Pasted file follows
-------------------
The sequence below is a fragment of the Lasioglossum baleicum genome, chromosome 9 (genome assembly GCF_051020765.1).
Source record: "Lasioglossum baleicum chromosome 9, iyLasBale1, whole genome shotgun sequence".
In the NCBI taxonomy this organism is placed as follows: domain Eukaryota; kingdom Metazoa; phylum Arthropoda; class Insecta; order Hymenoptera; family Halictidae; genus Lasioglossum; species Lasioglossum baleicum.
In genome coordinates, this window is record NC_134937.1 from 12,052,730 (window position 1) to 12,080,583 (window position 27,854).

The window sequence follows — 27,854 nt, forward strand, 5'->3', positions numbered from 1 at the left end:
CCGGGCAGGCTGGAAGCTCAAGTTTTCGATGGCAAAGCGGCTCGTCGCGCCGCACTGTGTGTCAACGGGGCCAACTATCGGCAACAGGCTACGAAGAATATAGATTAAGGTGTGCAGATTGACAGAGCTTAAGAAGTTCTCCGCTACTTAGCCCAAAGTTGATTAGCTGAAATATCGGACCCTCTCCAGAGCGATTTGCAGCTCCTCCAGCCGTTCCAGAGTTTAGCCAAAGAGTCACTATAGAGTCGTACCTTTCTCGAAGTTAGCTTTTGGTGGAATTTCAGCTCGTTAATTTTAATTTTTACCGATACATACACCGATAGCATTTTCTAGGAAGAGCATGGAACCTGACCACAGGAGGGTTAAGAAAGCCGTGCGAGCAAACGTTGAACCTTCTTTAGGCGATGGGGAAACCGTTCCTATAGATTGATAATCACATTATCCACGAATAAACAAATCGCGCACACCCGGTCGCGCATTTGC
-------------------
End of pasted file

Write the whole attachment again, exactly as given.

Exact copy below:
The sequence below is a fragment of the Lasioglossum baleicum genome, chromosome 9 (genome assembly GCF_051020765.1).
Source record: "Lasioglossum baleicum chromosome 9, iyLasBale1, whole genome shotgun sequence".
In the NCBI taxonomy this organism is placed as follows: domain Eukaryota; kingdom Metazoa; phylum Arthropoda; class Insecta; order Hymenoptera; family Halictidae; genus Lasioglossum; species Lasioglossum baleicum.
In genome coordinates, this window is record NC_134937.1 from 12,052,730 (window position 1) to 12,080,583 (window position 27,854).

The window sequence follows — 27,854 nt, forward strand, 5'->3', positions numbered from 1 at the left end:
CCGGGCAGGCTGGAAGCTCAAGTTTTCGATGGCAAAGCGGCTCGTCGCGCCGCACTGTGTGTCAACGGGGCCAACTATCGGCAACAGGCTACGAAGAATATAGATTAAGGTGTGCAGATTGACAGAGCTTAAGAAGTTCTCCGCTACTTAGCCCAAAGTTGATTAGCTGAAATATCGGACCCTCTCCAGAGCGATTTGCAGCTCCTCCAGCCGTTCCAGAGTTTAGCCAAAGAGTCACTATAGAGTCGTACCTTTCTCGAAGTTAGCTTTTGGTGGAATTTCAGCTCGTTAATTTTAATTTTTACCGATACATACACCGATAGCATTTTCTAGGAAGAGCATGGAACCTGACCACAGGAGGGTTAAGAAAGCCGTGCGAGCAAACGTTGAACCTTCTTTAGGCGATGGGGAAACCGTTCCTATAGATTGATAATCACATTATCCACGAATAAACAAATCGCGCACACCCGGTCGCGCATTTGC